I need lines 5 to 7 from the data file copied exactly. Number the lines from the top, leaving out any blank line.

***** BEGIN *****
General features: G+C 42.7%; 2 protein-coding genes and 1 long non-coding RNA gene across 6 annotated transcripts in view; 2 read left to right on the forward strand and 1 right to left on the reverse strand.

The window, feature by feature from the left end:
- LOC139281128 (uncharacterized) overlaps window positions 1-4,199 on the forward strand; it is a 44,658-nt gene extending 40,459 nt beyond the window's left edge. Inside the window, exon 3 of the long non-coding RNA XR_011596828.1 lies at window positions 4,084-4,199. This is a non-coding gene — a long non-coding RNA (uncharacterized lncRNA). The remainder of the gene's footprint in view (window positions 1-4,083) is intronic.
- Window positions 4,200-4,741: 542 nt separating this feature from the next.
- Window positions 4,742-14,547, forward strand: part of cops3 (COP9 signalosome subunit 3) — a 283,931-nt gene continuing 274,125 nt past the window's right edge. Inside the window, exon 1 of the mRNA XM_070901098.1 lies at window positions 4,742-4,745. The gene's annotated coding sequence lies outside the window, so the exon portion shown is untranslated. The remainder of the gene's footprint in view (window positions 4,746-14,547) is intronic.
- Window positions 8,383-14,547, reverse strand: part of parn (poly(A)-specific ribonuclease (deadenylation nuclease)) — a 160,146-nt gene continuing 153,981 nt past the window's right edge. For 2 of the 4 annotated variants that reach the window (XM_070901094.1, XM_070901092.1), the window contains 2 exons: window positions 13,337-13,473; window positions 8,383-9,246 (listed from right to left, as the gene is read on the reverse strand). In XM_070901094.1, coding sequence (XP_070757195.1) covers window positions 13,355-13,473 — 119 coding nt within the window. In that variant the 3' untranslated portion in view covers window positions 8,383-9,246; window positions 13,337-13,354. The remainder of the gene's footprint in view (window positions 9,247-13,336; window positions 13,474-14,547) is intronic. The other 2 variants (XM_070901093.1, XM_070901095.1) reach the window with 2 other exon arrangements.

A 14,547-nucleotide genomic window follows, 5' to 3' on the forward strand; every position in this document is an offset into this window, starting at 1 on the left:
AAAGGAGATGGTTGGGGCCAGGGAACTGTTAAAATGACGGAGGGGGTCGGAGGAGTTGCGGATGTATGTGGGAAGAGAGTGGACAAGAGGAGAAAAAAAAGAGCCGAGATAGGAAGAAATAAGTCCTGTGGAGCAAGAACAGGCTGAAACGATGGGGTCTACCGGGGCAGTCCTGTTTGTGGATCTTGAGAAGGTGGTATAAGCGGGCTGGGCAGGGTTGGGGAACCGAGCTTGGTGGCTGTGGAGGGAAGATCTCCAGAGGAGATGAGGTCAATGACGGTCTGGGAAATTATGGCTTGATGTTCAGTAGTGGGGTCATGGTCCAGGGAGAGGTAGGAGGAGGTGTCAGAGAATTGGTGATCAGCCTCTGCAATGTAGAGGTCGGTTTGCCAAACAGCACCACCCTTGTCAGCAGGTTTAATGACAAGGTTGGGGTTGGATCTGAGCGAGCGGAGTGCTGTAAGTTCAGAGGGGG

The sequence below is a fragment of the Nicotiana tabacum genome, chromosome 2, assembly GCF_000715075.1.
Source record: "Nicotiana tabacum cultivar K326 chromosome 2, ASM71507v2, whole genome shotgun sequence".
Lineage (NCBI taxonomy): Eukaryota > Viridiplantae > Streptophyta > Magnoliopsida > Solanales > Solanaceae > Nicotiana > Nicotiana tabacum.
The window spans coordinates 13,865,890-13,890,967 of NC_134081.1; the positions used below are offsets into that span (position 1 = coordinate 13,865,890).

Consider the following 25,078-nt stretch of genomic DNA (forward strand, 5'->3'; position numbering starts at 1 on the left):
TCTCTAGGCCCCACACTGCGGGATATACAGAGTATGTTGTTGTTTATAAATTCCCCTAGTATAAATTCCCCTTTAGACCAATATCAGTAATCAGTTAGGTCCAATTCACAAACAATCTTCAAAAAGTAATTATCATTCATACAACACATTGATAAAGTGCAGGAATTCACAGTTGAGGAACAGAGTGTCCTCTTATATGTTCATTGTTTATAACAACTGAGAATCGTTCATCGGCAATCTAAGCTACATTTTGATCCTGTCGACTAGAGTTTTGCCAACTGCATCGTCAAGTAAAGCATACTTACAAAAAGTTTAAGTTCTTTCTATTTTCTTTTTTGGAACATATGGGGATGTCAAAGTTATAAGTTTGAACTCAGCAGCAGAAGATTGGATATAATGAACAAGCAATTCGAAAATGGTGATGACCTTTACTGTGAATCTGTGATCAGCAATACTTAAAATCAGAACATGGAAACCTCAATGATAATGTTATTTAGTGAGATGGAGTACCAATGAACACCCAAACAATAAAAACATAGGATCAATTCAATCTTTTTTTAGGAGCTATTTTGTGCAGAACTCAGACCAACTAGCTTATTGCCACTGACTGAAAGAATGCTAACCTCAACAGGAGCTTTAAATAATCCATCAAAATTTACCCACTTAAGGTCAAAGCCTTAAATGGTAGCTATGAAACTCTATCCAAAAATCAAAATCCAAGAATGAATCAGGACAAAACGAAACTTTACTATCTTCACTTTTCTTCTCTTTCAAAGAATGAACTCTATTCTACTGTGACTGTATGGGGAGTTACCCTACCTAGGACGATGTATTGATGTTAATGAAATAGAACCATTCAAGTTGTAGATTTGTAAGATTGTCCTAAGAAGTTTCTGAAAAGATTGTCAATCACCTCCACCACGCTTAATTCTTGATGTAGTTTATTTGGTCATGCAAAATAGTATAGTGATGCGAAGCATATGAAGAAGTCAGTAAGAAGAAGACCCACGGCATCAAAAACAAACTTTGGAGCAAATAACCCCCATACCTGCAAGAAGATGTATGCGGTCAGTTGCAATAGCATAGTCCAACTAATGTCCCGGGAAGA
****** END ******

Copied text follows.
- Window positions 4,742-14,547, forward strand: part of cops3 (COP9 signalosome subunit 3) — a 283,931-nt gene continuing 274,125 nt past the window's right edge. Inside the window, exon 1 of the mRNA XM_070901098.1 lies at window positions 4,742-4,745. The gene's annotated coding sequence lies outside the window, so the exon portion shown is untranslated. The remainder of the gene's footprint in view (window positions 4,746-14,547) is intronic.
- Window positions 8,383-14,547, reverse strand: part of parn (poly(A)-specific ribonuclease (deadenylation nuclease)) — a 160,146-nt gene continuing 153,981 nt past the window's right edge. For 2 of the 4 annotated variants that reach the window (XM_070901094.1, XM_070901092.1), the window contains 2 exons: window positions 13,337-13,473; window positions 8,383-9,246 (listed from right to left, as the gene is read on the reverse strand). In XM_070901094.1, coding sequence (XP_070757195.1) covers window positions 13,355-13,473 — 119 coding nt within the window. In that variant the 3' untranslated portion in view covers window positions 8,383-9,246; window positions 13,337-13,354. The remainder of the gene's footprint in view (window positions 9,247-13,336; window positions 13,474-14,547) is intronic. The other 2 variants (XM_070901093.1, XM_070901095.1) reach the window with 2 other exon arrangements.

A 14,547-nucleotide genomic window follows, 5' to 3' on the forward strand; every position in this document is an offset into this window, starting at 1 on the left: